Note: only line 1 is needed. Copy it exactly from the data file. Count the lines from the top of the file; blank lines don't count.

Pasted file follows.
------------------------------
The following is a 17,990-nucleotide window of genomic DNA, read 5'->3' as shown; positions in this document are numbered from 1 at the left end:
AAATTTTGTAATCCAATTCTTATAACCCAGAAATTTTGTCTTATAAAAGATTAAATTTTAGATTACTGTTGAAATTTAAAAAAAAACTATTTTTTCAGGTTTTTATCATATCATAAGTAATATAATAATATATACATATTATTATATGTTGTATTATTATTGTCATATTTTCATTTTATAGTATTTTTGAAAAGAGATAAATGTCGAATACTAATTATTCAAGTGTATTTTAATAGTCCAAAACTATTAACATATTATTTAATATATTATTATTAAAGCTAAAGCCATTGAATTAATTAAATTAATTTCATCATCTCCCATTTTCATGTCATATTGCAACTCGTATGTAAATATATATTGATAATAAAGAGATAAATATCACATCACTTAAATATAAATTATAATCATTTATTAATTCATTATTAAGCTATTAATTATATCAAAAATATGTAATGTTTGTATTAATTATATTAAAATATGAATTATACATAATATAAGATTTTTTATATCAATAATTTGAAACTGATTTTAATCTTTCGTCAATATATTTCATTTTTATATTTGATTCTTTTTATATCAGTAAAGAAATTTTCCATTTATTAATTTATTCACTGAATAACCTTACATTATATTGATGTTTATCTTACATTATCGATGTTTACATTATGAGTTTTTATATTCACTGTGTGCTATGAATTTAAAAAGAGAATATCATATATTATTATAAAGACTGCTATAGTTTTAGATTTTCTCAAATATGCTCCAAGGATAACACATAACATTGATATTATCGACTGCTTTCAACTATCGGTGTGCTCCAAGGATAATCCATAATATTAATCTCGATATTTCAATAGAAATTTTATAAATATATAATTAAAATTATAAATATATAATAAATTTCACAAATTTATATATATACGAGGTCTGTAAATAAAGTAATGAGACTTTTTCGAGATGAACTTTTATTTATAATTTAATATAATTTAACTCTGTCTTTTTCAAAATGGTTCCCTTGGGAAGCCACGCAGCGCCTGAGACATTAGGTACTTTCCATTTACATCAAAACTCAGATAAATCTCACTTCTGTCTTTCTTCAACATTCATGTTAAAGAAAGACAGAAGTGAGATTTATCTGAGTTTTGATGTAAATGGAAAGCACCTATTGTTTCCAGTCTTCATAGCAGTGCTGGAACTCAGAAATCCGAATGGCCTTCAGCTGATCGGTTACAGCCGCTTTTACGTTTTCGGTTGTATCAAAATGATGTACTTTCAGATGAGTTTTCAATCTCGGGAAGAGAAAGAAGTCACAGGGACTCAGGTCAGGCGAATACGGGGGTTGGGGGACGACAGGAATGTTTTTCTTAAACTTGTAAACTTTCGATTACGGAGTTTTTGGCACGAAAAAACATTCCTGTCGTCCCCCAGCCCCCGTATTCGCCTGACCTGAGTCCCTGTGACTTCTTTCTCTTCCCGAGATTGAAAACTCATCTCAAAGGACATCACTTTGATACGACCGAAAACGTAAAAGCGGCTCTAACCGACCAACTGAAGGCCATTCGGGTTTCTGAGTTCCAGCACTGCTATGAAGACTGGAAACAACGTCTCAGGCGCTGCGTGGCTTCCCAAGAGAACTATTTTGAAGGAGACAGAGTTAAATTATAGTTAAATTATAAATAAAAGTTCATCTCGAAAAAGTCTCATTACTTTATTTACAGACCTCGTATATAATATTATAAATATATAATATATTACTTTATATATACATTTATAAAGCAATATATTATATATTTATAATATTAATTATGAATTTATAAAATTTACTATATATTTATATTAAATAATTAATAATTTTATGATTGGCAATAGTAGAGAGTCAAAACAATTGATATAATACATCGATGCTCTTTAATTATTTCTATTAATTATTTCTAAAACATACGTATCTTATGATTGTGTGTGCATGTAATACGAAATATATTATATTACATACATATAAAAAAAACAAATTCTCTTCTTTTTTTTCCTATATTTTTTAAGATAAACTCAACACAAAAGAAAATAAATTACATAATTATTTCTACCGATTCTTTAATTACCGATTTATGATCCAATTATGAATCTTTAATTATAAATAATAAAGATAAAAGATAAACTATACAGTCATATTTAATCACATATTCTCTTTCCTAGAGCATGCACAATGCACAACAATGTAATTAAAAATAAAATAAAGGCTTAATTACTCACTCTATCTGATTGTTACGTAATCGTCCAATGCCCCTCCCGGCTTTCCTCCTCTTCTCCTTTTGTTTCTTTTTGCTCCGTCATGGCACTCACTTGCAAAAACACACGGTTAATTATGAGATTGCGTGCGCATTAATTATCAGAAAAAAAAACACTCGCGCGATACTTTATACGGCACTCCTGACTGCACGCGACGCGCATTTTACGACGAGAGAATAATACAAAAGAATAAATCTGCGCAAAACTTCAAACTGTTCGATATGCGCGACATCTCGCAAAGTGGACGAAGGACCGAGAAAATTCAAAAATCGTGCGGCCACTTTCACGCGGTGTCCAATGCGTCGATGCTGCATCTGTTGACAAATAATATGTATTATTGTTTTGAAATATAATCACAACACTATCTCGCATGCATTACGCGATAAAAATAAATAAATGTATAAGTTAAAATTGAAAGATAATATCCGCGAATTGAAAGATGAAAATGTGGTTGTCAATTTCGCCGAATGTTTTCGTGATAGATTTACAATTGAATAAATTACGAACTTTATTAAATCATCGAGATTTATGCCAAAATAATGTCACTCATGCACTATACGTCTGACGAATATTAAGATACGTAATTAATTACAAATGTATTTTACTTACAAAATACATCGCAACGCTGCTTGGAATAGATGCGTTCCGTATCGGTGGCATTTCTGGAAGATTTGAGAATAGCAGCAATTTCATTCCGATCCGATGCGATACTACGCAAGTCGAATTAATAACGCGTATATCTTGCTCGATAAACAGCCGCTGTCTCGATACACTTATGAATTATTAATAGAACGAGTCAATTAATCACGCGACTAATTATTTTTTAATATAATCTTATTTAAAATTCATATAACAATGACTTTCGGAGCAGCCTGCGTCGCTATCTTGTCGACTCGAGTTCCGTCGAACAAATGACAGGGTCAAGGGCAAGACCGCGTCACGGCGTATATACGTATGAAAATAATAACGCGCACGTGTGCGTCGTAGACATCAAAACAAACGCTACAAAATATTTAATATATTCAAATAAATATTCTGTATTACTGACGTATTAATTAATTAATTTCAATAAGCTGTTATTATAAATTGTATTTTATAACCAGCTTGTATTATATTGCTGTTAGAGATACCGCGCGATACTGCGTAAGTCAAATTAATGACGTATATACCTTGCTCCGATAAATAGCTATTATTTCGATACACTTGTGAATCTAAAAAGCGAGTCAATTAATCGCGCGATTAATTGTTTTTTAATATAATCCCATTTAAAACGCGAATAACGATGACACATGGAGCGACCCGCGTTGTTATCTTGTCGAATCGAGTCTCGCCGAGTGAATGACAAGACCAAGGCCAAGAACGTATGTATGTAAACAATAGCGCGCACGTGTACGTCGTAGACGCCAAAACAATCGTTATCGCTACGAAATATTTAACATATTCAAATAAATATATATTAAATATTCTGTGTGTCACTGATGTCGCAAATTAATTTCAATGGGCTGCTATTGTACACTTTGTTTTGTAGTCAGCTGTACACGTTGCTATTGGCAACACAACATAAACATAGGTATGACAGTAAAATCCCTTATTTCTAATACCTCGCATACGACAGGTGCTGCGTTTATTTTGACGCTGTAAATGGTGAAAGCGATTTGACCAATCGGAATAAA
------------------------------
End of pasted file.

The following is a 17,990-nucleotide window of genomic DNA, read 5'->3' as shown; positions in this document are numbered from 1 at the left end: